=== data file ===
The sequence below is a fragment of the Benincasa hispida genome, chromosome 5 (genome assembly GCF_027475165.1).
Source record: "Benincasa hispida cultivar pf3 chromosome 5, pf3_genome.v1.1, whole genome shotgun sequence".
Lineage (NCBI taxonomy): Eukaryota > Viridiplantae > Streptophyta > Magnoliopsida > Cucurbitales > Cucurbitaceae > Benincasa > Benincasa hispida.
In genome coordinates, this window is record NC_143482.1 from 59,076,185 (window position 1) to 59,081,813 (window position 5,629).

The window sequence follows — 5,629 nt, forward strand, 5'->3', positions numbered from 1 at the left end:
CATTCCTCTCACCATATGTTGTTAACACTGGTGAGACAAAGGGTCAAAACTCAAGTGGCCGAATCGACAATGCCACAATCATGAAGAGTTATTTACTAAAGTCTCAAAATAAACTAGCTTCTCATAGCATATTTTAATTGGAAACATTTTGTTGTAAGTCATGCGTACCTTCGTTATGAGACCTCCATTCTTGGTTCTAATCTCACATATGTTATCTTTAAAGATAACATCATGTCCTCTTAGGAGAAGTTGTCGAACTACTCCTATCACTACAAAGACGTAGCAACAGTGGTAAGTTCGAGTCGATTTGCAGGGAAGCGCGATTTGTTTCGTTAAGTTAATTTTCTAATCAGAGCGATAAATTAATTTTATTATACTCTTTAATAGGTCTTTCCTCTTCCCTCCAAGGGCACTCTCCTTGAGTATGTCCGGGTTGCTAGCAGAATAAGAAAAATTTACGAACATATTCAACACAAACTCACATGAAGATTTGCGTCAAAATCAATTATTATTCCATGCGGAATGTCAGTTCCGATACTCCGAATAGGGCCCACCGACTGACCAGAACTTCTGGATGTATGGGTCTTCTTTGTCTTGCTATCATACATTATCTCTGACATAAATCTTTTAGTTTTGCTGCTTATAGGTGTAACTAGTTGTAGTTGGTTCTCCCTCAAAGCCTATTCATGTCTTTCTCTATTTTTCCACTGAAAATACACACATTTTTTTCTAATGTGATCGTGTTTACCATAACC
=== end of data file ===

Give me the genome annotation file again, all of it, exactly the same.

The sequence below is a fragment of the Benincasa hispida genome, chromosome 5 (genome assembly GCF_027475165.1).
Source record: "Benincasa hispida cultivar pf3 chromosome 5, pf3_genome.v1.1, whole genome shotgun sequence".
Lineage (NCBI taxonomy): Eukaryota > Viridiplantae > Streptophyta > Magnoliopsida > Cucurbitales > Cucurbitaceae > Benincasa > Benincasa hispida.
In genome coordinates, this window is record NC_143482.1 from 59,076,185 (window position 1) to 59,081,813 (window position 5,629).

The window sequence follows — 5,629 nt, forward strand, 5'->3', positions numbered from 1 at the left end:
CATTCCTCTCACCATATGTTGTTAACACTGGTGAGACAAAGGGTCAAAACTCAAGTGGCCGAATCGACAATGCCACAATCATGAAGAGTTATTTACTAAAGTCTCAAAATAAACTAGCTTCTCATAGCATATTTTAATTGGAAACATTTTGTTGTAAGTCATGCGTACCTTCGTTATGAGACCTCCATTCTTGGTTCTAATCTCACATATGTTATCTTTAAAGATAACATCATGTCCTCTTAGGAGAAGTTGTCGAACTACTCCTATCACTACAAAGACGTAGCAACAGTGGTAAGTTCGAGTCGATTTGCAGGGAAGCGCGATTTGTTTCGTTAAGTTAATTTTCTAATCAGAGCGATAAATTAATTTTATTATACTCTTTAATAGGTCTTTCCTCTTCCCTCCAAGGGCACTCTCCTTGAGTATGTCCGGGTTGCTAGCAGAATAAGAAAAATTTACGAACATATTCAACACAAACTCACATGAAGATTTGCGTCAAAATCAATTATTATTCCATGCGGAATGTCAGTTCCGATACTCCGAATAGGGCCCACCGACTGACCAGAACTTCTGGATGTATGGGTCTTCTTTGTCTTGCTATCATACATTATCTCTGACATAAATCTTTTAGTTTTGCTGCTTATAGGTGTAACTAGTTGTAGTTGGTTCTCCCTCAAAGCCTATTCATGTCTTTCTCTATTTTTCCACTGAAAATACACACATTTTTTTCTAATGTGATCGTGTTTACCATAACC